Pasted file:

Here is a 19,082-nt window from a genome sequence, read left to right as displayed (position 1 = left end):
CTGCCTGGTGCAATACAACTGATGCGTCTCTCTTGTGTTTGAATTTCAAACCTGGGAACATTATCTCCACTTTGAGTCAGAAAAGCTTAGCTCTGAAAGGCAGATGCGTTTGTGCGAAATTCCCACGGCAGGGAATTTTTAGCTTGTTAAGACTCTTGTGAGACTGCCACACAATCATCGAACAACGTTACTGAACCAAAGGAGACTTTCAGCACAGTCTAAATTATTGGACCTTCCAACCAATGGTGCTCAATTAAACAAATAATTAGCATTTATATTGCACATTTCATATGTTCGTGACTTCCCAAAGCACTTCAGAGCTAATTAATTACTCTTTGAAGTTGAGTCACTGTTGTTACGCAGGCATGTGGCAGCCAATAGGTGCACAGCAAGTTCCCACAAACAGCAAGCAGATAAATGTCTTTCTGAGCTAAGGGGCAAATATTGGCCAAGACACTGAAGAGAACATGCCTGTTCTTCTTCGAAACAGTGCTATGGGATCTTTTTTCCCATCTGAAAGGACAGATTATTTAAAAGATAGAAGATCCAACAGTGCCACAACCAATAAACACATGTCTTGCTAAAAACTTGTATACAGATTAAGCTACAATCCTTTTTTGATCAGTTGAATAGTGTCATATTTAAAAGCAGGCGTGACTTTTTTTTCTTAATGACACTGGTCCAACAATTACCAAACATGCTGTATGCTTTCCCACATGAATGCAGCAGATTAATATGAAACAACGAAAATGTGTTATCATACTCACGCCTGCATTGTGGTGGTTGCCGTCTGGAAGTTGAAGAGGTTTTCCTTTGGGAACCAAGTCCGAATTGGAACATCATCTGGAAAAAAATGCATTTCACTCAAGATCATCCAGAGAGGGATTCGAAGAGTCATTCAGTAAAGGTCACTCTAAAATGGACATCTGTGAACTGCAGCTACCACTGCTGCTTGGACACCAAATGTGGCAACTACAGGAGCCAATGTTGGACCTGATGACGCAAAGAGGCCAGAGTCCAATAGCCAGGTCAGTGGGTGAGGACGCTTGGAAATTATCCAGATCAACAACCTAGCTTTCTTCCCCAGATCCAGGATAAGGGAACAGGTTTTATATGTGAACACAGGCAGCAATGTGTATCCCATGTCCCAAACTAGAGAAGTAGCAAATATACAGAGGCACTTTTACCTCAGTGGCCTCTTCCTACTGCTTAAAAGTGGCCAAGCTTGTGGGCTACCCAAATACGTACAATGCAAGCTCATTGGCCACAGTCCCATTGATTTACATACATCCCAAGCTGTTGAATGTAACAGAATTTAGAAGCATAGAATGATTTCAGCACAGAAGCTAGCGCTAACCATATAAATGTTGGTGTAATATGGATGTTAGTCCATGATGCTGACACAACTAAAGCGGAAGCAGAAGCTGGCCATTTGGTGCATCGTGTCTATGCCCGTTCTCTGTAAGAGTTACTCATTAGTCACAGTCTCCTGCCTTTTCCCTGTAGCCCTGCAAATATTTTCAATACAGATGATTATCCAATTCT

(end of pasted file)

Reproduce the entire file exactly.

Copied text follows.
Here is a 19,082-nt window from a genome sequence, read left to right as displayed (position 1 = left end):
CTGCCTGGTGCAATACAACTGATGCGTCTCTCTTGTGTTTGAATTTCAAACCTGGGAACATTATCTCCACTTTGAGTCAGAAAAGCTTAGCTCTGAAAGGCAGATGCGTTTGTGCGAAATTCCCACGGCAGGGAATTTTTAGCTTGTTAAGACTCTTGTGAGACTGCCACACAATCATCGAACAACGTTACTGAACCAAAGGAGACTTTCAGCACAGTCTAAATTATTGGACCTTCCAACCAATGGTGCTCAATTAAACAAATAATTAGCATTTATATTGCACATTTCATATGTTCGTGACTTCCCAAAGCACTTCAGAGCTAATTAATTACTCTTTGAAGTTGAGTCACTGTTGTTACGCAGGCATGTGGCAGCCAATAGGTGCACAGCAAGTTCCCACAAACAGCAAGCAGATAAATGTCTTTCTGAGCTAAGGGGCAAATATTGGCCAAGACACTGAAGAGAACATGCCTGTTCTTCTTCGAAACAGTGCTATGGGATCTTTTTTCCCATCTGAAAGGACAGATTATTTAAAAGATAGAAGATCCAACAGTGCCACAACCAATAAACACATGTCTTGCTAAAAACTTGTATACAGATTAAGCTACAATCCTTTTTTGATCAGTTGAATAGTGTCATATTTAAAAGCAGGCGTGACTTTTTTTTCTTAATGACACTGGTCCAACAATTACCAAACATGCTGTATGCTTTCCCACATGAATGCAGCAGATTAATATGAAACAACGAAAATGTGTTATCATACTCACGCCTGCATTGTGGTGGTTGCCGTCTGGAAGTTGAAGAGGTTTTCCTTTGGGAACCAAGTCCGAATTGGAACATCATCTGGAAAAAAATGCATTTCACTCAAGATCATCCAGAGAGGGATTCGAAGAGTCATTCAGTAAAGGTCACTCTAAAATGGACATCTGTGAACTGCAGCTACCACTGCTGCTTGGACACCAAATGTGGCAACTACAGGAGCCAATGTTGGACCTGATGACGCAAAGAGGCCAGAGTCCAATAGCCAGGTCAGTGGGTGAGGACGCTTGGAAATTATCCAGATCAACAACCTAGCTTTCTTCCCCAGATCCAGGATAAGGGAACAGGTTTTATATGTGAACACAGGCAGCAATGTGTATCCCATGTCCCAAACTAGAGAAGTAGCAAATATACAGAGGCACTTTTACCTCAGTGGCCTCTTCCTACTGCTTAAAAGTGGCCAAGCTTGTGGGCTACCCAAATACGTACAATGCAAGCTCATTGGCCACAGTCCCATTGATTTACATACATCCCAAGCTGTTGAATGTAACAGAATTTAGAAGCATAGAATGATTTCAGCACAGAAGCTAGCGCTAACCATATAAATGTTGGTGTAATATGGATGTTAGTCCATGATGCTGACACAACTAAAGCGGAAGCAGAAGCTGGCCATTTGGTGCATCGTGTCTATGCCCGTTCTCTGTAAGAGTTACTCATTAGTCACAGTCTCCTGCCTTTTCCCTGTAGCCCTGCAAATATTTTCAATACAGATGATTATCCAATTCT